A Poem from China in Memory of Liu Xiaobo

September 6, 2017
translated by 
Liu Xiaobo, 1991 / Courtesy of Wang Ya
Liu Xiaobo, 1991 / Courtesy of Wang Ya

Translator’s note: This photo of Liu Xiaobo swimming surfaced on the Internet after the sea burial in Dalian, China. Those of us who were heartbroken by his sudden death felt a little bit relieved after seeing the photo—Xiaobo was a good swimmer and he’s now gone home, to the sea, free. Liu Xia’s first narrative poem was about the sea, in which a fisherman threw his only keepsake into the sea to preserve his memories of love. – Ming Di

  

Story of the Sea

1.

She kneels on the beach
weaving a fishing net,
her belly forward.
She rests a little to look at the sea,
a sea so boundless. No edges.
The fishing net splits her view
into small squares.
She is a fisherman’s wife.
 
She has always lived on this island,
never been away.
She has a red dress, worn only once
with the price tag still on it,
now at the bottom of a trunk.
She has dreamed of cities.
And city lights.
But it’s over. She will not share her dreams.
In the days her husband is gone to sea,
she talks to her son –
she’s sure it’s a boy – the one she carries
in her body.
She talks to him silently.
She is a fisherman’s wife.

 

2.

At dusk, a boy goes to the sea
holding his grandpa’s hand.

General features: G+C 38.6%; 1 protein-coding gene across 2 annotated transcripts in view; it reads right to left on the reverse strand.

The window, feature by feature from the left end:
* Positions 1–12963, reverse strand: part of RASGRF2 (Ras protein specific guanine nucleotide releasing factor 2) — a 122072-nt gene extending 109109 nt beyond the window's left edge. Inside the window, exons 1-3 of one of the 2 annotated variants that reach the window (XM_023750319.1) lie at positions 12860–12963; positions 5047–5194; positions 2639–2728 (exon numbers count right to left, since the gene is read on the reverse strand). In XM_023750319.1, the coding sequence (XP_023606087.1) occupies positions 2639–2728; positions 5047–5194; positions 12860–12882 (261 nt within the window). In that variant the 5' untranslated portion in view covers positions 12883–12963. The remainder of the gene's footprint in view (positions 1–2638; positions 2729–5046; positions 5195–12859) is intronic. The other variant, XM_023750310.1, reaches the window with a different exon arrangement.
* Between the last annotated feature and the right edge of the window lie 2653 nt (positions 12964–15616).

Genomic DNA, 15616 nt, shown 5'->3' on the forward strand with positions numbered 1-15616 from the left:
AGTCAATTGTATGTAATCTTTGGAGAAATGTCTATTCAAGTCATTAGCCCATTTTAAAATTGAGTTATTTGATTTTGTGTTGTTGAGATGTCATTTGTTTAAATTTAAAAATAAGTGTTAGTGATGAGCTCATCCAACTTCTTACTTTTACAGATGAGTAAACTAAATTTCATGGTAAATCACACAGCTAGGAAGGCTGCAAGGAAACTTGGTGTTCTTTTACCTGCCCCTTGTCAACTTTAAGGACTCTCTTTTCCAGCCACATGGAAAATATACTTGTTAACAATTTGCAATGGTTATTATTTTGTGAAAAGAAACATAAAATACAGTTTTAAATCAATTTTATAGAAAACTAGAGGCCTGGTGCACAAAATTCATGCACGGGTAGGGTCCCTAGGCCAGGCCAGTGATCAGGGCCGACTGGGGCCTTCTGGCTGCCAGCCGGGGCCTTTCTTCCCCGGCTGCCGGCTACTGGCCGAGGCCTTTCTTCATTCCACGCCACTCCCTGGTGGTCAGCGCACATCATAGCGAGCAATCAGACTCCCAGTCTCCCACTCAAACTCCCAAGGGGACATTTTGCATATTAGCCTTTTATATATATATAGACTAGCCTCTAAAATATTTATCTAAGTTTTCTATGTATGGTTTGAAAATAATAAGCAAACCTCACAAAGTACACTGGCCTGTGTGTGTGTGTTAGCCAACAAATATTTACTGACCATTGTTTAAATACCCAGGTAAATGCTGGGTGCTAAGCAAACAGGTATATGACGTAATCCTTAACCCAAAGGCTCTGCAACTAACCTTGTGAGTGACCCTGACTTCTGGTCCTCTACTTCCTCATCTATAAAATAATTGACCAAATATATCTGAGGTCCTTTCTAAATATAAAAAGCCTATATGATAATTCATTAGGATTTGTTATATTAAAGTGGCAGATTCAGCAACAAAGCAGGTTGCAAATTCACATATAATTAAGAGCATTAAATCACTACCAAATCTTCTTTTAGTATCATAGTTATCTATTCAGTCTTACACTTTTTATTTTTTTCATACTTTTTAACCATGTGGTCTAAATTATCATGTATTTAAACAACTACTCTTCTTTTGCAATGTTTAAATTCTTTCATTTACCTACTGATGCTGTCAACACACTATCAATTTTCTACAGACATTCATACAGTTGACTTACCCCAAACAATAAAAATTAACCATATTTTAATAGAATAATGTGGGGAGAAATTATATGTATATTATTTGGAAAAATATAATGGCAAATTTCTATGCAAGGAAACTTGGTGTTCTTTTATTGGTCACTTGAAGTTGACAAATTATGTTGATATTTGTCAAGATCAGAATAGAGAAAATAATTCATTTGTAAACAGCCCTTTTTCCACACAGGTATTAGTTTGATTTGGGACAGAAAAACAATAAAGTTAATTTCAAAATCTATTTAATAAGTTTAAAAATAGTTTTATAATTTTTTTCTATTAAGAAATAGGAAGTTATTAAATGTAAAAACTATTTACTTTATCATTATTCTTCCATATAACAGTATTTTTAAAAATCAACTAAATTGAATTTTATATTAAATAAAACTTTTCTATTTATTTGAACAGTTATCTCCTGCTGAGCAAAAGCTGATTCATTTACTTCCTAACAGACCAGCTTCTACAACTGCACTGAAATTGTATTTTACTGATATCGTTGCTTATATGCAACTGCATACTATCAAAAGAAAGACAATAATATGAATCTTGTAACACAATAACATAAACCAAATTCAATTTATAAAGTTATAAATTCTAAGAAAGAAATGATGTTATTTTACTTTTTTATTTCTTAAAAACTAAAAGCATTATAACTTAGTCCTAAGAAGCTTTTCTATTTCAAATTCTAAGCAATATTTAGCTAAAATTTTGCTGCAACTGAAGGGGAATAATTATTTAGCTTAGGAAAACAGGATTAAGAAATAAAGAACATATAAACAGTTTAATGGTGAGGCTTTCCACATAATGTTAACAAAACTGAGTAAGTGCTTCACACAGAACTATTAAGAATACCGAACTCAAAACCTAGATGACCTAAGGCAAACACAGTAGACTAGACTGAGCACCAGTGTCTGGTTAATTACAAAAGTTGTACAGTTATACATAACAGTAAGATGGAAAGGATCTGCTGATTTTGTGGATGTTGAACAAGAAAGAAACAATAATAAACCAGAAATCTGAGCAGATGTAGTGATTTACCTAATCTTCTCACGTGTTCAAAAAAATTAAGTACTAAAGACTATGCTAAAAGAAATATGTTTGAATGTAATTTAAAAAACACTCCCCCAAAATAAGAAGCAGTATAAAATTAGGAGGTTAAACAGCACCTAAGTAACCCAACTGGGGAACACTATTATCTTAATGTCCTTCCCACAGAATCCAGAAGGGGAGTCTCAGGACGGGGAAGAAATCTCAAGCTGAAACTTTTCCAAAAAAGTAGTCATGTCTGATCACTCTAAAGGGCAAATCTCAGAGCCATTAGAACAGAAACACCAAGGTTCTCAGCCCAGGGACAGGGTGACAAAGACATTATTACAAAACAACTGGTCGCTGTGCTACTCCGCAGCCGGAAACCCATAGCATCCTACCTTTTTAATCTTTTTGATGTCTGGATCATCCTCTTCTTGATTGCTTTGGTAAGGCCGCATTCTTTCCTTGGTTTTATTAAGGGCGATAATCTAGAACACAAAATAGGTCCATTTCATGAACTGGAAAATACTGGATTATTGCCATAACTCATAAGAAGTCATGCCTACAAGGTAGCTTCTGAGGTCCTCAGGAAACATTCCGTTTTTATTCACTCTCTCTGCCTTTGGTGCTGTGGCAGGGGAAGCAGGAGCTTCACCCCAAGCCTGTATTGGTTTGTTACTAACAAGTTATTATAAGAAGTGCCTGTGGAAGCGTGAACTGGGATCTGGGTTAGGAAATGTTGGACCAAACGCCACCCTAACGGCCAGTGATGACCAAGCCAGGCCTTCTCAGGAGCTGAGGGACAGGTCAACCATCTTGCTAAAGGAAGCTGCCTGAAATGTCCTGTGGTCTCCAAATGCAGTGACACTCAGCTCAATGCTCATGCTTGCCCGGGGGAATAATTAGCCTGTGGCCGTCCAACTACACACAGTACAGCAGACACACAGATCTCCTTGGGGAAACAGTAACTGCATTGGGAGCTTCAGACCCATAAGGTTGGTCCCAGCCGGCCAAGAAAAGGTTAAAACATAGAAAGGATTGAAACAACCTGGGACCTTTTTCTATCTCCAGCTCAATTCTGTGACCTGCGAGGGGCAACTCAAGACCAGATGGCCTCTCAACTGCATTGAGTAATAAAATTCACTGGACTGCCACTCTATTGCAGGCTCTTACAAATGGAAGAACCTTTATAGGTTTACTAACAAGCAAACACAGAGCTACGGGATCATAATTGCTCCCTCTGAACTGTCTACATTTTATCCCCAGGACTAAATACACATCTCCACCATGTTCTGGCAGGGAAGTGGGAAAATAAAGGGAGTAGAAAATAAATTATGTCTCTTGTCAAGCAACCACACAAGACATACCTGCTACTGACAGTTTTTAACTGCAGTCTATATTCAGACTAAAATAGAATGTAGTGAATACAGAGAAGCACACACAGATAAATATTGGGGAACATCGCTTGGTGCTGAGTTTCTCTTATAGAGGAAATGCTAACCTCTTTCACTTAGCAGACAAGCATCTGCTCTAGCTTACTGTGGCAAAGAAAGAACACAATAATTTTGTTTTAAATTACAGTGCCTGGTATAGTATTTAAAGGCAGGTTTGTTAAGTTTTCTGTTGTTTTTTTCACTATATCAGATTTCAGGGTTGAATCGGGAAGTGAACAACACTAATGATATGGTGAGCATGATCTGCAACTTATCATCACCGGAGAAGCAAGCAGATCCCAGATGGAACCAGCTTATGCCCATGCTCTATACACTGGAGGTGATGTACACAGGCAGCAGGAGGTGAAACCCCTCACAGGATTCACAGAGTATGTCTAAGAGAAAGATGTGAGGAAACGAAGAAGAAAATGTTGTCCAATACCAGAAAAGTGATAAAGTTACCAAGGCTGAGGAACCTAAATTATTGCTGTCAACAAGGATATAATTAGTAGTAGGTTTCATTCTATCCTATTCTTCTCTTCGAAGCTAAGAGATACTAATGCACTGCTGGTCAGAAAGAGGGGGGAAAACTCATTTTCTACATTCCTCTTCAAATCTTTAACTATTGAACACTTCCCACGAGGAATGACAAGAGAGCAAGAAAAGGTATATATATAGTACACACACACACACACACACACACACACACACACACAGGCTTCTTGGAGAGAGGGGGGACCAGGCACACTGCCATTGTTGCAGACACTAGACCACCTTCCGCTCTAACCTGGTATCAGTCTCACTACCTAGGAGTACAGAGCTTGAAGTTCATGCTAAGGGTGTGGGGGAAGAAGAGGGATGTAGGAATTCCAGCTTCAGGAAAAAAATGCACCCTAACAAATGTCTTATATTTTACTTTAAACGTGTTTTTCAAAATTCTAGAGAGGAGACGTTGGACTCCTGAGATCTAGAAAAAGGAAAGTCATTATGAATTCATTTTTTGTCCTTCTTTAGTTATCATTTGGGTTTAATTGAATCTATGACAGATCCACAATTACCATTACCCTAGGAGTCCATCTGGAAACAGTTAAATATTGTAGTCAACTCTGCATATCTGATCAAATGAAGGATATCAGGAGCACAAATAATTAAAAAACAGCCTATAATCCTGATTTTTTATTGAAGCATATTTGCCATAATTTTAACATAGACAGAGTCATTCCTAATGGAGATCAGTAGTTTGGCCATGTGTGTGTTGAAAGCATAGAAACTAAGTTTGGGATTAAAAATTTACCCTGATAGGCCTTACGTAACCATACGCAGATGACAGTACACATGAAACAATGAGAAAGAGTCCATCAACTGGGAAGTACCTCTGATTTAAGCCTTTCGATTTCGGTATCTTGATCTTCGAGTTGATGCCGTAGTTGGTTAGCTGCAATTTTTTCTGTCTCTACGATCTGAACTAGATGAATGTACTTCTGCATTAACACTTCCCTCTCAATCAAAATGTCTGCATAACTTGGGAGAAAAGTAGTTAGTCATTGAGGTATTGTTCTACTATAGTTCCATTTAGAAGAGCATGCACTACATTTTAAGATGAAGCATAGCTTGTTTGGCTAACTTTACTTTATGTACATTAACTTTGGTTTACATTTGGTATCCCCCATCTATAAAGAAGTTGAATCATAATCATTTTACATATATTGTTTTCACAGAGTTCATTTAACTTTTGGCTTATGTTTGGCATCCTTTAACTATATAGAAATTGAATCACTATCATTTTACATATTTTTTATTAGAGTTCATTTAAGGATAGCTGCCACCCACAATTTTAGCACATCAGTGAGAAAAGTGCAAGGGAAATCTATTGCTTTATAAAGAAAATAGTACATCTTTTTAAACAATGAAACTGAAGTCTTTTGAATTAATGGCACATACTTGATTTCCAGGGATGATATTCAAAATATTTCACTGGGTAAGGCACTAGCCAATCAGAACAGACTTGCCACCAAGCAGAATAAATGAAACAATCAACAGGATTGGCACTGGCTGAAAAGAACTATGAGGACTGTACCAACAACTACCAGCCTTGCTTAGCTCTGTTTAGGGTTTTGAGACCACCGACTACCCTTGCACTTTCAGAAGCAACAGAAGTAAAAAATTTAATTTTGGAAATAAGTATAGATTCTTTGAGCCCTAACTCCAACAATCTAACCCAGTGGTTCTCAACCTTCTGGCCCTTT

There are graves of various shapes
along the road, large and small,
with the clothes, quilts and bowls
that belonged to the old man’s friends –
they went to sea
but never returned.
The old man has made these graves
and mourned his fellow fishermen in tears.
He himself can no longer go to sea.

The boy walks along, jumping from one grave
to another, covered with grass
that brushes his legs like waves.
Every day the boy would go to the seaside
with his grandpa
who would sit on the beach
looking for a long time at the familiar, strange sea.
When it’s completely dark, the two of them
would leave the waves to the noise
and go home quietly like two sampans
sliding across the sea.

 

3.

Scattered on the beach are some boats,
old and mossy.
A little boy, bare-butt, is playing there
and suddenly finds something.
He cries out to the old man on the cliff
and runs to him with it.
The old man trembles at seeing it, a comb,
handcrafted, its teeth broken.

He had given this wooden comb
to a girl, so lovely and lively then, 
and dated her in one of the now shattered boats,
an oil lamp casting light on their young faces.
Now his wife is dead.
There will be no more hair, long and black,
on their brick bed.
The old man shakes his head, speechless.
He throws the comb into the sea,
watching it drift afar.

 

1982 

Translation from the Chinese
By Ming Di

 

Liu Xia (b. 1961), widow of the Nobel Peace Prize laureate Liu Xiaobo, is a Chinese poet and artist. She has been writing poetry since 1982 but was severely overshadowed for over thirty years. She has created more than three hundred oil paintings and several series of astonishing black-and-white photographs. She won the DJS–Poetry East West Prize in 2014.

Ming Di is a Chinese poet based in the US, the author of six books of poetry in Chinese and four in translation. She selected and co-translated New Cathay: Contemporary Chinese Poetry (Tupelo Press, 2013), Book of Cranes (with Neil Aitken, Vagabond Press, 2015), and Empty Chairs: Poems by Liu Xia (with Jennifer Stern, Graywolf Press, 2015)

Editorial note: Look for two additional poems by Liu Xia in the “Resistance” cover feature of WLT’s January 2018 issue.

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